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23 November 2016

Karin Ingmarsdotter (1920)

The Swedish silent film Karin Ingmarsdotter/God's Way/Karin Daughter of Ingmar (1920) was a production by Svenska Biografteatren AB. It is the second part in Victor Sjöström's large-scale adaptation of Selma Lagerlöf's novel Jerusalem, and the sequel to Ingmarsönerna/Sons of Ingmar (1919) which Sjöstrom had directed a year earlier. Karin Ingmarsdotter depicted chapter three and four from the novel, and featured Tora Teje as Karin.

Karin Ingmarsdotter (1920)
Swedish postcard by Nordisk Konst, Stockholm, no. 1093/1. Photo: Tora Teje in Karin Ingmarsdotter/God's Way (Victor Sjöström, 1920).

Karin Ingmarsdotter (1920)
Swedish postcard by Nordisk Konst, Stockholm, no. 1093/2. Photo: Tora Teje in Karin Ingmarsdotter/God's Way (Victor Sjöström, 1920).

Karin Ingmarsdotter (1920)
Swedish postcard by Nordisk Konst, Stockholm, no. 1093/3. Photo: publicity still for Karin Ingmarsdotter/God's Way (Victor Sjöström, 1920) with Tora Teje and Tor Weijden.

Karin Ingmarsdotter (1920)
Swedish postcard by Nordisk Konst, Stockholm, no. 1093/4. Photo: publicity still for Karin Ingmarsdotter/God's Way (Victor Sjöström, 1920) with Tora Teje and Tor Weijden.

Karin Ingmarsdotter (1920)
Swedish postcard by Nordisk Konst, Stockholm, no. 1093/5. Photo: publicity still for Karin Ingmarsdotter/God's Way (Victor Sjöström, 1920) with Nils Lundell and Victor Sjöström.

I don't think they will need any coffee!


Karin Ingmarsdotter/God's Way (Victor Sjöström, 1920) is situated in the Dalarna region in Sweden, where the workers are stern believers. Karin (Tora Teje) is the daughter of the rich farmer Big Ingmar (Victor Sjöström). She is courted by young Halvor (Tor Weijden) who wants to marry her.

Ingmar is willing to give Halvor Karin's hand, provided the future groom should not be like his father: a drunkard. In the scheduled probation by Ingmar, Halvor is once weak and takes to the bottle when he and Karin visit the city of Falun. After shopping Halvor is fed drunk by rascals, while Eljas Eloff Ersson (Nils Lundell) and his greedy father exacerbate the situation. Disgusted, Karin rejects Halvor, despite his protests.

Then the dream bursts and Karin marries Eljas. But Karin gets from bad to worse, her decision proves to be wrong. While Halvor's slip remains unique, Elias is slipping rapidly into alcoholism. During a flood Big Ingmar saves children but is hit himself by a floating log. He notices his watch has been ruined by the blast and realises he will die. Afterwards Eljas inherits all and becomes the main farmer. Not hindered by his own father and his father-in-law anymore, he succumbs to alcoholism.

Things become worse when Karin's little brother Lill-Ingmar (Bertil Malmstedt) crushes the liquor bottle of Eljas and his drinking buddy. Eljas tricks Little Ingmar in drinking vodka. Karin is fed up and manages to host her kid brother with schoolmaster Storm and his wife, who will take up his education. Little Ingmar gives his father's watch to Halvor, as he made his son promise to give the watch to someone he wronged in his lifetime. Halvor repairs the watch and gives Little Ingmar a new one.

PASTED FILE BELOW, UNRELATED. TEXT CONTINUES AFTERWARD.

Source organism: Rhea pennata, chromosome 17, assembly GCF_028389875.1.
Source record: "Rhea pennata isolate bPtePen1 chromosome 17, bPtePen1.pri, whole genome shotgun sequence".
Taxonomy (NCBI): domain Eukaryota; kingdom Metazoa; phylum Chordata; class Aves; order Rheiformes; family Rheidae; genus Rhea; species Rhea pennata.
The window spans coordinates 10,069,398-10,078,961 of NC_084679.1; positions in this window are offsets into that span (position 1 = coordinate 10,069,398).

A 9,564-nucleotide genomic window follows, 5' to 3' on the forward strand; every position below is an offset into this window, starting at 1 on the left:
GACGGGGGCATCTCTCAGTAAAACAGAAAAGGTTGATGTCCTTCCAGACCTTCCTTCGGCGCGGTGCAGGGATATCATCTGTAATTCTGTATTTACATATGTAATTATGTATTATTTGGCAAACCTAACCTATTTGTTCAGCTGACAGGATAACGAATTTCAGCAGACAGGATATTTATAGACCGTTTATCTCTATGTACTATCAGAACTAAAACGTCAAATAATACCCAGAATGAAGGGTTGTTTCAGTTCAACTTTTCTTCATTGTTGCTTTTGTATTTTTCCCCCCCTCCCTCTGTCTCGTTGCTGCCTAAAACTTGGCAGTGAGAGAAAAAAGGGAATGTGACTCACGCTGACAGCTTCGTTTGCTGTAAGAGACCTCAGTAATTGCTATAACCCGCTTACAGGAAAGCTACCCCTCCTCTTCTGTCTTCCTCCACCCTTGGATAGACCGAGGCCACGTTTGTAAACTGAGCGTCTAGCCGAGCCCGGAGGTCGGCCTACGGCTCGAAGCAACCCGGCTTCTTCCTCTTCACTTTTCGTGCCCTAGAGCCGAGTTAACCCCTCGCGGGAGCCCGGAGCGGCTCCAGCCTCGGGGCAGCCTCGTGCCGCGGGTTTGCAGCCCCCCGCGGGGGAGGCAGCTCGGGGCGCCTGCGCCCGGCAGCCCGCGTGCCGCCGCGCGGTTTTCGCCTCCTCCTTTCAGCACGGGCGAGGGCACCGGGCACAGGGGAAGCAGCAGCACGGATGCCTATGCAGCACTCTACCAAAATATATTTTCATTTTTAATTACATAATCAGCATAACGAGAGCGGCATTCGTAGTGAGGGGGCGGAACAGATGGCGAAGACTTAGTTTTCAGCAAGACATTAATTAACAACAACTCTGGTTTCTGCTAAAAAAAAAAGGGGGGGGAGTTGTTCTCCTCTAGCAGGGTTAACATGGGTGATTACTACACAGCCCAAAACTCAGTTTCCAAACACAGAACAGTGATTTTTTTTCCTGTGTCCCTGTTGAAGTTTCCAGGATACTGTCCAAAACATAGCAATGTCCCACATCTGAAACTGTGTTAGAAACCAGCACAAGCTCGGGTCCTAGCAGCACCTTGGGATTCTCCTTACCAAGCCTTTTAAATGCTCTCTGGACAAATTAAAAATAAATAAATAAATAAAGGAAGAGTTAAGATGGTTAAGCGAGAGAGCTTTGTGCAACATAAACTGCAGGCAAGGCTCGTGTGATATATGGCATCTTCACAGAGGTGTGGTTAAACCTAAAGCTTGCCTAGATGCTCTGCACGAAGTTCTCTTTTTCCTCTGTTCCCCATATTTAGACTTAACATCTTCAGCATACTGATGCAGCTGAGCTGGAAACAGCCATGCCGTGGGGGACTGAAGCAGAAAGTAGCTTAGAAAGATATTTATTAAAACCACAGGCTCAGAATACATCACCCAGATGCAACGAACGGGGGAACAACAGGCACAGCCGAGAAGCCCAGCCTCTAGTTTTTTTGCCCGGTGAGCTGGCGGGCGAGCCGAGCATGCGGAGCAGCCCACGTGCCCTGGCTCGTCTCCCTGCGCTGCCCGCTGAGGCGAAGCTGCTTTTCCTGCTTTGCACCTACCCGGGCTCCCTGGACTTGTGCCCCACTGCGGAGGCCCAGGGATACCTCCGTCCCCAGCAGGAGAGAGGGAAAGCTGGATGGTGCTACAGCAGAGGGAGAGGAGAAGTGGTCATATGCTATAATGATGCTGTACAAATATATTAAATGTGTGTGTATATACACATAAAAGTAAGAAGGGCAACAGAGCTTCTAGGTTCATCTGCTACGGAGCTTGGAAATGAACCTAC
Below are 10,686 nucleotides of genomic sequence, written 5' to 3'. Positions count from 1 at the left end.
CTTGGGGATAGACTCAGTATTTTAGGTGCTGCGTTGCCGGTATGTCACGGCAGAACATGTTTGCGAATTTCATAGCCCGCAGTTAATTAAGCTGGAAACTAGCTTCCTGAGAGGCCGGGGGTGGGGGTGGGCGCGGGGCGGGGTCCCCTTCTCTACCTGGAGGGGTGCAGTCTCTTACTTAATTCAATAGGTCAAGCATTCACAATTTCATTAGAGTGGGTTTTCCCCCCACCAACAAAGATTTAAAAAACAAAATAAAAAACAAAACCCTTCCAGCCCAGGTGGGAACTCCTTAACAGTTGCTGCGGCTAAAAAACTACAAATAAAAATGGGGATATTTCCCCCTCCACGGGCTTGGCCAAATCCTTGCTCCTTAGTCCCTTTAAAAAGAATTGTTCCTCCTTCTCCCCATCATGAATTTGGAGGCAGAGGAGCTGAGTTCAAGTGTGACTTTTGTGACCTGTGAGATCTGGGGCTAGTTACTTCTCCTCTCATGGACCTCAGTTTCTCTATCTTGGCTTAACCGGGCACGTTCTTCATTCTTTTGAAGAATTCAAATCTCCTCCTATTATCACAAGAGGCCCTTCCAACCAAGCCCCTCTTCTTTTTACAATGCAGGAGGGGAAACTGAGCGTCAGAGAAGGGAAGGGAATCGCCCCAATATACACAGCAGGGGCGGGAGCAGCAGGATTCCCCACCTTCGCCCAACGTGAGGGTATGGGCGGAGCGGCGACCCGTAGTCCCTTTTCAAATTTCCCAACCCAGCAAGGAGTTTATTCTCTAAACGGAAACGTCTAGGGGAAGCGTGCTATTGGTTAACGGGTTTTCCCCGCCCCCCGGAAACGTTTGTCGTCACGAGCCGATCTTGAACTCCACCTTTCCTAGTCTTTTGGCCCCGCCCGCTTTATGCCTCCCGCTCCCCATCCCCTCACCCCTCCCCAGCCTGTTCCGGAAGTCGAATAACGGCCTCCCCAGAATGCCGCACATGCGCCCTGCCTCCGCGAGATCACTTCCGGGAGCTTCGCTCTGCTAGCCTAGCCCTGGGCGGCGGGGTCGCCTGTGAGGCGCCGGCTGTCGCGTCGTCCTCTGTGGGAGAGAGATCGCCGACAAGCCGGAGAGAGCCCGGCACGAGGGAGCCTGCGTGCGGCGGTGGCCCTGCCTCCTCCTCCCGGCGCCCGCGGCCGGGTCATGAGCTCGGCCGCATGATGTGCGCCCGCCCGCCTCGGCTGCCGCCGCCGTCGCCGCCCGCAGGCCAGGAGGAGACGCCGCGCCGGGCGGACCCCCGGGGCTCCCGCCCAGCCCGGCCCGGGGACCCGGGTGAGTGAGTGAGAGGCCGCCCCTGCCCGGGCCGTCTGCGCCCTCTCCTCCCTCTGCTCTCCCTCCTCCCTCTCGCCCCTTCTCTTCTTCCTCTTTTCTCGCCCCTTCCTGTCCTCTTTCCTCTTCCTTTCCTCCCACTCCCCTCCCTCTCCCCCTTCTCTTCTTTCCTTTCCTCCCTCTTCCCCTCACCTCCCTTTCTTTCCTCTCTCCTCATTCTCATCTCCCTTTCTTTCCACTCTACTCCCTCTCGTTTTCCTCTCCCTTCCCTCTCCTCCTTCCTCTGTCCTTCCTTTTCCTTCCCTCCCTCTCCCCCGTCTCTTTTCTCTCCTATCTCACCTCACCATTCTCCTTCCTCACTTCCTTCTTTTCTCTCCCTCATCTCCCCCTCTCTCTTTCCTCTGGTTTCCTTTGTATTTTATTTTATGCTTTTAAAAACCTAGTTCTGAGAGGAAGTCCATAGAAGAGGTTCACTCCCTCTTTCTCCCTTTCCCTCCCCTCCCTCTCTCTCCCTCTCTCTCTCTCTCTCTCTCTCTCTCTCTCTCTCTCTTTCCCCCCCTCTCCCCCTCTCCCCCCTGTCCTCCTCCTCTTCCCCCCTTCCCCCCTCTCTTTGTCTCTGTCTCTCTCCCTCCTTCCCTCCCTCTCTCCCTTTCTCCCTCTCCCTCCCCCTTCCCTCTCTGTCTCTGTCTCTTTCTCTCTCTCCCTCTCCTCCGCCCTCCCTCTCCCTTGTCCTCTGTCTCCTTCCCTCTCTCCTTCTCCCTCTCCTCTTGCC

When Eljas hears about the clock he visits Halvor, but falls from the stairs so badly, he is bedridden in Halvor's house. His alcoholism and misbehaviour increase. When he finally dies, Halvor is suspected to have 'helped' him. As a widow, many suitors show up to Karin, so Halvor finally presents himself too, but Karin hesitates because of all what happened. Finally, Big Ingmar's ghost reminds her that Ingmar's sons just need to ask for God's ways. Karen hastily dismisses the suitors and keeps Halvor. Little Ingmar leaves them behind for the stove in the kitchen, but turning to the camera he says: I don't think they will need any coffee!

The critical reception for Karin Ingmarsdotter/God's Way (Victor Sjöström, 1920) was unenthusiastic. Victor Sjöström decided to not direct any more parts of Selma Lagerlöf's novel Jerusalem. Eventually the film adaptation of the novel was finished by Gustaf Molander with Ingmarsarvet/The Ingmar Inheritance (1925) and Till österland/To the Orient (1926) with Lars HansonJenny Hasselqvist and Mona Mårtenson. Molander had started his career as a scriptwriter for Sjóström.


Karin Ingmarsdotter (1920)
Swedish postcard by Nordisk Konst, Stockholm, no. 1093/6. Photo: publicity still for Karin Ingmarsdotter/God's Way (Victor Sjöström, 1920) with Victor Sjöström and Bertil Malmstedt.

Tora Teje
Swedish postcard by Nordisk Konst, Stockholm, no. 1093/7. Photo: publicity still for Karin Ingmarsdotter/God's Way (Victor Sjöström, 1920) with Tora Teje.

Karin Ingmarsdotter (1920)
Swedish postcard by Nordisk Konst, Stockholm, no. 1093/8. Photo: publicity still for Karin Ingmarsdotter/God's Way (Victor Sjöström, 1920) with Tora Teje and Nils Lundell.

Tora Teje in Karin Ingmarsdotter
Swedish postcard by Nordisk Konst, Stockholm, no. 1093/9. Photo: publicity still for Karin Ingmarsdotter/God's Way (Victor Sjöström, 1920) with Bertil Malmstedt and Tora Teje.

Karin Ingmarsdotter (1920)
Swedish postcard by Nordisk Konst, Stockholm, no. 1093/10. Photo: publicity still for Karin Ingmarsdotter/God's Way (Victor Sjöström, 1920) with Bertil Malmstedt and Tora Teje.

Karin Ingmarsdotter (1920)
Swedish postcard by Nordisk Konst, Stockholm, no. 1093/11. Photo: publicity still for Karin Ingmarsdotter/God's Way (Victor Sjöström, 1920) with Tora Teje.

See also our post on Ingmarssönerna/Dawn of Love/Sons of Ingmar (Victor Sjöström, 1919).

Sources: Svenska Filminstitutet (Swedish), IMDb and Wikipedia (German and English). N.B. The description on German Wikipedia is quite different from the content in the database of the Svenska Filminstitutet.

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